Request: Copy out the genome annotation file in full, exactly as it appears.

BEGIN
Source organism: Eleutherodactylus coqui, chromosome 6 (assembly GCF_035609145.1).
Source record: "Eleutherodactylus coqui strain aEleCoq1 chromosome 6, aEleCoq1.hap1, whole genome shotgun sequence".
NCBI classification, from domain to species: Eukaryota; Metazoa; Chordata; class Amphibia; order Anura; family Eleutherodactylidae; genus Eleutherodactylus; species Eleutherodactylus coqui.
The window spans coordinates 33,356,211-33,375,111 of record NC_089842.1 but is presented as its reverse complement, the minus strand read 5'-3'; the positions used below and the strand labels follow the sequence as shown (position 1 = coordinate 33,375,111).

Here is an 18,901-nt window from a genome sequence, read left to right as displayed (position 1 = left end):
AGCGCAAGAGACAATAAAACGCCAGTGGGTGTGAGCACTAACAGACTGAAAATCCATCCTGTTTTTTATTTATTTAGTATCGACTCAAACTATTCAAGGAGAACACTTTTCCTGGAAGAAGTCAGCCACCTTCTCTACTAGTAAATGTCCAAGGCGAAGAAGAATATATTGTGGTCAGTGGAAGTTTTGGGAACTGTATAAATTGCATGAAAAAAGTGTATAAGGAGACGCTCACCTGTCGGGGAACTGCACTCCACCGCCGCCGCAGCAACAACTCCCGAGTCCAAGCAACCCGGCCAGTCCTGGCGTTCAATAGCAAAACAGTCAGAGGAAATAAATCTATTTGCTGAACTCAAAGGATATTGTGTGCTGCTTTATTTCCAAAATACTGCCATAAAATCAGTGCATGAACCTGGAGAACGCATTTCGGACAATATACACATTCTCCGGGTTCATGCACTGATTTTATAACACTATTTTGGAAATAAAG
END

Source organism: Eleutherodactylus coqui, chromosome 6 (assembly GCF_035609145.1).
Source record: "Eleutherodactylus coqui strain aEleCoq1 chromosome 6, aEleCoq1.hap1, whole genome shotgun sequence".
NCBI classification, from domain to species: Eukaryota; Metazoa; Chordata; class Amphibia; order Anura; family Eleutherodactylidae; genus Eleutherodactylus; species Eleutherodactylus coqui.
The window spans coordinates 33,356,211-33,375,111 of record NC_089842.1 but is presented as its reverse complement, the minus strand read 5'-3'; the positions used below and the strand labels follow the sequence as shown (position 1 = coordinate 33,375,111).

Here is an 18,901-nt window from a genome sequence, read left to right as displayed (position 1 = left end):
AGCGCAAGAGACAATAAAACGCCAGTGGGTGTGAGCACTAACAGACTGAAAATCCATCCTGTTTTTTATTTATTTAGTATCGACTCAAACTATTCAAGGAGAACACTTTTCCTGGAAGAAGTCAGCCACCTTCTCTACTAGTAAATGTCCAAGGCGAAGAAGAATATATTGTGGTCAGTGGAAGTTTTGGGAACTGTATAAATTGCATGAAAAAAGTGTATAAGGAGACGCTCACCTGTCGGGGAACTGCACTCCACCGCCGCCGCAGCAACAACTCCCGAGTCCAAGCAACCCGGCCAGTCCTGGCGTTCAATAGCAAAACAGTCAGAGGAAATAAATCTATTTGCTGAACTCAAAGGATATTGTGTGCTGCTTTATTTCCAAAATACTGCCATAAAATCAGTGCATGAACCTGGAGAACGCATTTCGGACAATATACACATTCTCCGGGTTCATGCACTGATTTTATAACACTATTTTGGAAATAAAG